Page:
One Step Clinic is a leading outpatient addiction treatment facility in Ireland. For suitable patients Naltrexone implants are administered as part of a sustained treatment option.
Published on: Mar 3, 2016
Transcripts - Naltrexone Implants
Adding to the treatment landscape of opiate & alcohol addiction in Ireland
• Naltrexone belongs to a class of drugs known as opiate antagonists. It
works in the brain to prevent opiate effects (e.g., feelings of well-being,
pain relief). It also decreases the desire to take opiates.
• This medication is also used to treat alcohol abuse. It can help people
drink less alcohol or stop drinking altogether. It also decreases the desire
to drink alcohol when used with a treatment program that includes
counselling, support, and lifestyle changes.
• Naltrexone was synthesised in the 1960s and first used clinically in the early 1970s.
• It is an opiate antagonist that inhibits the µ-opioid receptor in the brain. It blocks the
effects of all opiates including heroin, methadone, morphine, codeine and oxycodone.
• It reduces the ‘pleasure’ or ‘highs’ associated with alcohol consumption.
• It can help patients to remain abstinent in opiate and alcohol dependence.
• Naltrexone itself is not addictive. Although it binds to the opiate receptor, it blocks
rather than stimulates. Even after several months of use, there are no withdrawal
symptoms if a patient stops suddenly.
What is Naltrexone?
•Naltrexone enters the brain and nervous system, then attaches itself to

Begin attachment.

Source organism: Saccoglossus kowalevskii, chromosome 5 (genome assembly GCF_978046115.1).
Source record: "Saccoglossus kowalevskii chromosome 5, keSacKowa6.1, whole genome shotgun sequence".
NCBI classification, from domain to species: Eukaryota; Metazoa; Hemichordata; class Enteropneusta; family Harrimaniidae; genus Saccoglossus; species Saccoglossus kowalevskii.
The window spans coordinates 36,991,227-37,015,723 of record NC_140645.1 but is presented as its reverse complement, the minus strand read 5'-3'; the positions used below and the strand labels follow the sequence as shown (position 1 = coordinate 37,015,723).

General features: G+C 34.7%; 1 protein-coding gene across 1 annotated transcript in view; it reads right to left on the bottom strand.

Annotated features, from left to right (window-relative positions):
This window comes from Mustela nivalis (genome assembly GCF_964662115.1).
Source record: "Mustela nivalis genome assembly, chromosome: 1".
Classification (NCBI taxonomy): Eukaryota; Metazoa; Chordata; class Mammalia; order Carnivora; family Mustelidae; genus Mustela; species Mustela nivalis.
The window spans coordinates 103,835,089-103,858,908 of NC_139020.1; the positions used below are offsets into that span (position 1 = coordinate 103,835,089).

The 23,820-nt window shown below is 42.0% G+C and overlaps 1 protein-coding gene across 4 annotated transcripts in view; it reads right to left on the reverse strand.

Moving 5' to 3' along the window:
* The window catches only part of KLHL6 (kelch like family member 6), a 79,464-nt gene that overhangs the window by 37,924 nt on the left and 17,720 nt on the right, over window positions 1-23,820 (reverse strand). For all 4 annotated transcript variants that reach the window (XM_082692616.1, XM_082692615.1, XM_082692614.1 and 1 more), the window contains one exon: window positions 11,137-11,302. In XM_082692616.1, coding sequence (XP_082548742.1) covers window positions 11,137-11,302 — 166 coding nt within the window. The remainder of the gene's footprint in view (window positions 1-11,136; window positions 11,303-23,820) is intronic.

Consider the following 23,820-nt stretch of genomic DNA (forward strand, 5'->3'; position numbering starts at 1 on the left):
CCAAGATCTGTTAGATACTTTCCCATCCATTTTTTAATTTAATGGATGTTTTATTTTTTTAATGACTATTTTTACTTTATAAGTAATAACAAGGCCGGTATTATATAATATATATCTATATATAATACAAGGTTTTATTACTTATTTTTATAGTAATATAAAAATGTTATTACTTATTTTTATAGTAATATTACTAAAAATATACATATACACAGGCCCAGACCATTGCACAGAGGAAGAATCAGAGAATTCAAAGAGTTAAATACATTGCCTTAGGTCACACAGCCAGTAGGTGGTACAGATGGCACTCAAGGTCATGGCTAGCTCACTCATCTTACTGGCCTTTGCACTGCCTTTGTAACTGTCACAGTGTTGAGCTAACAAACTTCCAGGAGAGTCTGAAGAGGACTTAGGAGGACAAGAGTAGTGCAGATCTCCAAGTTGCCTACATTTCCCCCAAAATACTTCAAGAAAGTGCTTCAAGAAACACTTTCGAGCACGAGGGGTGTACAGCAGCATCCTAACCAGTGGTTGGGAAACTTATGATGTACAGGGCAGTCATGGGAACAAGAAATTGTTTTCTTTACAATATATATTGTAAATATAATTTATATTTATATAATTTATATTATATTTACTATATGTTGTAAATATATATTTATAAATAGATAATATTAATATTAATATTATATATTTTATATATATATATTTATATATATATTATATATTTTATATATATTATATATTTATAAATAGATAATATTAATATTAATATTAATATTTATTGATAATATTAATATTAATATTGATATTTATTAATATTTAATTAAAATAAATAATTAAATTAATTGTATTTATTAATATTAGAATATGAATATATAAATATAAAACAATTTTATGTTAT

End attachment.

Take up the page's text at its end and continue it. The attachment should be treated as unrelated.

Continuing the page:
small areas called receptor sites. It binds very strongly and is difficult to
displace, blocking receptors completely to opiates.
•These receptors are part of the complex reward mechanisms that motivate
us and lead us to repetitive behaviour. If these receptors are blocked,
craving and dependence-related conduct reduces and new, healthier
behaviours are allowed to re-emerge with time.
How does Naltrexone work ?
Types of Naltrexone?
Several research & clinical trials indicates the effectiveness of treating opiate addiction:
Risk factors for craving and relapse in heroin users treated with oral or implant naltrexone (2010)
- Number of Patients: 34-35 Heroin dependent patients - Duration of study: 6 months
- Conclusion: Implant naltrexone was better associated with reduced heroin craving and relapse than oral naltrexone
Improving Clinical Outcomes in Treating Heroin Dependence : Randomised, Controlled Trial of Oral or Implant Naltrexone (2009)
- Number of patients: 129
- Naltrexone blood levels in implant recipients were maintained above 1 and 2 mg/mL for 101 and 56 days, respectively, among men and 124 and 43 days
- The naltrexone implant effectively reduced relapse to regular heroin use compared with oral naltrexone and was not associated with major adverse events.
Naltrexone Implant for the Treatment of Polydrug Dependence : A Randomised Controlled Trial (2012)
- Number of patients: 100 heroin- and amphetamine-dependent outpatients
- Conclusion: Naltrexone implants resulted in higher retention in the study, decreased heroin and amphetamine use, and improved clinical condition for patients